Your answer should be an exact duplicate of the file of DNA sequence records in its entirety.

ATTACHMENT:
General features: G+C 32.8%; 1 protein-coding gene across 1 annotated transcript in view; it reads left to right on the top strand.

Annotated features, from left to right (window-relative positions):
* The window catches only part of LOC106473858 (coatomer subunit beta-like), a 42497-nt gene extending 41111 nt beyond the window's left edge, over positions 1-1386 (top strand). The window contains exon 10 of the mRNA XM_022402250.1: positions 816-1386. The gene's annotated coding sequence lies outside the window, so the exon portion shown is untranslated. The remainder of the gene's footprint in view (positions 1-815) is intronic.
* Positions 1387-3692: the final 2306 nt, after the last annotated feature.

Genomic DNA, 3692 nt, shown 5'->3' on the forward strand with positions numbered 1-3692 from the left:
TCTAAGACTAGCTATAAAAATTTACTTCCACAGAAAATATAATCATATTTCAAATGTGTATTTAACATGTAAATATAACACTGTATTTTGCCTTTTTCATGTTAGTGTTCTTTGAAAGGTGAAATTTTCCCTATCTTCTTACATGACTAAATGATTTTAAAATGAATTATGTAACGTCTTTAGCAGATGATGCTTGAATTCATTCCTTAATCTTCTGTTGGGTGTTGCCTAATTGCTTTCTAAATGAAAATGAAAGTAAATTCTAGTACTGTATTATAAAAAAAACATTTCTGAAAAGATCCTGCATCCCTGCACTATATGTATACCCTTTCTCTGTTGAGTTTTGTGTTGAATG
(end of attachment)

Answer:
General features: G+C 32.8%; 1 protein-coding gene across 1 annotated transcript in view; it reads left to right on the top strand.

Annotated features, from left to right (window-relative positions):
* The window catches only part of LOC106473858 (coatomer subunit beta-like), a 42497-nt gene extending 41111 nt beyond the window's left edge, over positions 1-1386 (top strand). The window contains exon 10 of the mRNA XM_022402250.1: positions 816-1386. The gene's annotated coding sequence lies outside the window, so the exon portion shown is untranslated. The remainder of the gene's footprint in view (positions 1-815) is intronic.
* Positions 1387-3692: the final 2306 nt, after the last annotated feature.

Genomic DNA, 3692 nt, shown 5'->3' on the forward strand with positions numbered 1-3692 from the left:
TCTAAGACTAGCTATAAAAATTTACTTCCACAGAAAATATAATCATATTTCAAATGTGTATTTAACATGTAAATATAACACTGTATTTTGCCTTTTTCATGTTAGTGTTCTTTGAAAGGTGAAATTTTCCCTATCTTCTTACATGACTAAATGATTTTAAAATGAATTATGTAACGTCTTTAGCAGATGATGCTTGAATTCATTCCTTAATCTTCTGTTGGGTGTTGCCTAATTGCTTTCTAAATGAAAATGAAAGTAAATTCTAGTACTGTATTATAAAAAAAACATTTCTGAAAAGATCCTGCATCCCTGCACTATATGTATACCCTTTCTCTGTTGAGTTTTGTGTTGAATG